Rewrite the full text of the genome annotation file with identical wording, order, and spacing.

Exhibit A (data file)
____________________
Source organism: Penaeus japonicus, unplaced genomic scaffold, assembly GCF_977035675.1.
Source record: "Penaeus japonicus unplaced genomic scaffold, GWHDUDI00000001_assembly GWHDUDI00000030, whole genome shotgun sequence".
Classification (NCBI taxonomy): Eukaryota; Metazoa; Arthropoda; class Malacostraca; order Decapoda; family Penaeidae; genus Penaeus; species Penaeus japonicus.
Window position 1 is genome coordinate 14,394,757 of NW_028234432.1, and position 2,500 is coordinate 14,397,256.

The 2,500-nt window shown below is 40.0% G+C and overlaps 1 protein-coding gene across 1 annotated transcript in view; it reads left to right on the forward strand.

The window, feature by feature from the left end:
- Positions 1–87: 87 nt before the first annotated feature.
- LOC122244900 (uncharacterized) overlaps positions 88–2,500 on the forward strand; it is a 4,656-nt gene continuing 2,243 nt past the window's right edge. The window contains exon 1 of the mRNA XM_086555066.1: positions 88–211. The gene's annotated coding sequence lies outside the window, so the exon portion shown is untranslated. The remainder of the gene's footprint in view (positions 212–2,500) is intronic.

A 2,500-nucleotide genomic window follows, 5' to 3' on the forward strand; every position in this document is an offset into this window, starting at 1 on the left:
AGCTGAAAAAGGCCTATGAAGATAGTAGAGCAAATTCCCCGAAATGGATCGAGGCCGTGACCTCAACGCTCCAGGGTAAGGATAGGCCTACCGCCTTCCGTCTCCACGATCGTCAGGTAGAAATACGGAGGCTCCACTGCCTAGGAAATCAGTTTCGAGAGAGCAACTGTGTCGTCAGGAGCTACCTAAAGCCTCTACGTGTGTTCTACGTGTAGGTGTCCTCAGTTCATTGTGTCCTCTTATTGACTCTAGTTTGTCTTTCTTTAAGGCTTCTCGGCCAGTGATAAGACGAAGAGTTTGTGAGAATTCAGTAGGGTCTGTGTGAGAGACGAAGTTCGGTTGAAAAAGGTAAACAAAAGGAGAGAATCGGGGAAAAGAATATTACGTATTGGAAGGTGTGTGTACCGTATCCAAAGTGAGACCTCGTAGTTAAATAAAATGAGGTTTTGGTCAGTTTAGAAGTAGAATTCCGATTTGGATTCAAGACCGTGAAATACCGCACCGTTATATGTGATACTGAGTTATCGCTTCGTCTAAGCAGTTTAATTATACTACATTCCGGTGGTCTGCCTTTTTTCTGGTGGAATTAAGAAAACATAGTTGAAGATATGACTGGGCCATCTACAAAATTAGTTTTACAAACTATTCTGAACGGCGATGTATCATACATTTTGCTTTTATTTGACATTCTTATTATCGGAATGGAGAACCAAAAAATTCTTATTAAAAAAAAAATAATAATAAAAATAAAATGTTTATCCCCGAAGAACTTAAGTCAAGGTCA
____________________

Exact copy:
Source organism: Penaeus japonicus, unplaced genomic scaffold, assembly GCF_977035675.1.
Source record: "Penaeus japonicus unplaced genomic scaffold, GWHDUDI00000001_assembly GWHDUDI00000030, whole genome shotgun sequence".
Classification (NCBI taxonomy): Eukaryota; Metazoa; Arthropoda; class Malacostraca; order Decapoda; family Penaeidae; genus Penaeus; species Penaeus japonicus.
Window position 1 is genome coordinate 14,394,757 of NW_028234432.1, and position 2,500 is coordinate 14,397,256.

The 2,500-nt window shown below is 40.0% G+C and overlaps 1 protein-coding gene across 1 annotated transcript in view; it reads left to right on the forward strand.

The window, feature by feature from the left end:
- Positions 1–87: 87 nt before the first annotated feature.
- LOC122244900 (uncharacterized) overlaps positions 88–2,500 on the forward strand; it is a 4,656-nt gene continuing 2,243 nt past the window's right edge. The window contains exon 1 of the mRNA XM_086555066.1: positions 88–211. The gene's annotated coding sequence lies outside the window, so the exon portion shown is untranslated. The remainder of the gene's footprint in view (positions 212–2,500) is intronic.

A 2,500-nucleotide genomic window follows, 5' to 3' on the forward strand; every position in this document is an offset into this window, starting at 1 on the left:
AGCTGAAAAAGGCCTATGAAGATAGTAGAGCAAATTCCCCGAAATGGATCGAGGCCGTGACCTCAACGCTCCAGGGTAAGGATAGGCCTACCGCCTTCCGTCTCCACGATCGTCAGGTAGAAATACGGAGGCTCCACTGCCTAGGAAATCAGTTTCGAGAGAGCAACTGTGTCGTCAGGAGCTACCTAAAGCCTCTACGTGTGTTCTACGTGTAGGTGTCCTCAGTTCATTGTGTCCTCTTATTGACTCTAGTTTGTCTTTCTTTAAGGCTTCTCGGCCAGTGATAAGACGAAGAGTTTGTGAGAATTCAGTAGGGTCTGTGTGAGAGACGAAGTTCGGTTGAAAAAGGTAAACAAAAGGAGAGAATCGGGGAAAAGAATATTACGTATTGGAAGGTGTGTGTACCGTATCCAAAGTGAGACCTCGTAGTTAAATAAAATGAGGTTTTGGTCAGTTTAGAAGTAGAATTCCGATTTGGATTCAAGACCGTGAAATACCGCACCGTTATATGTGATACTGAGTTATCGCTTCGTCTAAGCAGTTTAATTATACTACATTCCGGTGGTCTGCCTTTTTTCTGGTGGAATTAAGAAAACATAGTTGAAGATATGACTGGGCCATCTACAAAATTAGTTTTACAAACTATTCTGAACGGCGATGTATCATACATTTTGCTTTTATTTGACATTCTTATTATCGGAATGGAGAACCAAAAAATTCTTATTAAAAAAAAAATAATAATAAAAATAAAATGTTTATCCCCGAAGAACTTAAGTCAAGGTCA